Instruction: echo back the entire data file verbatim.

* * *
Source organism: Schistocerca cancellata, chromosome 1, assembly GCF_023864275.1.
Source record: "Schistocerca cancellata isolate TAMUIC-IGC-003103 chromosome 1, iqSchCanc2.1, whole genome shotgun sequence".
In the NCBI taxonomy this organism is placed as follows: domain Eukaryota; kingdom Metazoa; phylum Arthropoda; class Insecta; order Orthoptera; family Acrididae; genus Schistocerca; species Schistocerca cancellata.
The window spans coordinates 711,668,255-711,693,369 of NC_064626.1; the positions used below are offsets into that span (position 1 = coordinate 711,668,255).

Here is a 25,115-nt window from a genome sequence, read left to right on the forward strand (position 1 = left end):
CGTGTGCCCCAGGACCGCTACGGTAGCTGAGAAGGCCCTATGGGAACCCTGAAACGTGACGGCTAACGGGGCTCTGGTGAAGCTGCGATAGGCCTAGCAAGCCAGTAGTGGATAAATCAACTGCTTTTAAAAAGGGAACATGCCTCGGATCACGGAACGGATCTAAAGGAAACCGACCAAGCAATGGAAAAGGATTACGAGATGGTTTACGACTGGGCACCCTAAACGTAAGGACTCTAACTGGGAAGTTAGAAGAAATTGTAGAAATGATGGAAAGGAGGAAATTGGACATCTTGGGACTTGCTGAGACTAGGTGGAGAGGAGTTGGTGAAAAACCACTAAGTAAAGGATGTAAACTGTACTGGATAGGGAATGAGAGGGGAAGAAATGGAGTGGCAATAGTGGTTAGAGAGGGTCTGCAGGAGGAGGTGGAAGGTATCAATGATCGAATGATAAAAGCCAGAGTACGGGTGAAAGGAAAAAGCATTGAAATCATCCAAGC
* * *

Source organism: Schistocerca cancellata, chromosome 1, assembly GCF_023864275.1.
Source record: "Schistocerca cancellata isolate TAMUIC-IGC-003103 chromosome 1, iqSchCanc2.1, whole genome shotgun sequence".
In the NCBI taxonomy this organism is placed as follows: domain Eukaryota; kingdom Metazoa; phylum Arthropoda; class Insecta; order Orthoptera; family Acrididae; genus Schistocerca; species Schistocerca cancellata.
The window spans coordinates 711,668,255-711,693,369 of NC_064626.1; the positions used below are offsets into that span (position 1 = coordinate 711,668,255).

Here is a 25,115-nt window from a genome sequence, read left to right on the forward strand (position 1 = left end):
CGTGTGCCCCAGGACCGCTACGGTAGCTGAGAAGGCCCTATGGGAACCCTGAAACGTGACGGCTAACGGGGCTCTGGTGAAGCTGCGATAGGCCTAGCAAGCCAGTAGTGGATAAATCAACTGCTTTTAAAAAGGGAACATGCCTCGGATCACGGAACGGATCTAAAGGAAACCGACCAAGCAATGGAAAAGGATTACGAGATGGTTTACGACTGGGCACCCTAAACGTAAGGACTCTAACTGGGAAGTTAGAAGAAATTGTAGAAATGATGGAAAGGAGGAAATTGGACATCTTGGGACTTGCTGAGACTAGGTGGAGAGGAGTTGGTGAAAAACCACTAAGTAAAGGATGTAAACTGTACTGGATAGGGAATGAGAGGGGAAGAAATGGAGTGGCAATAGTGGTTAGAGAGGGTCTGCAGGAGGAGGTGGAAGGTATCAATGATCGAATGATAAAAGCCAGAGTACGGGTGAAAGGAAAAAGCATTGAAATCATCCAAGC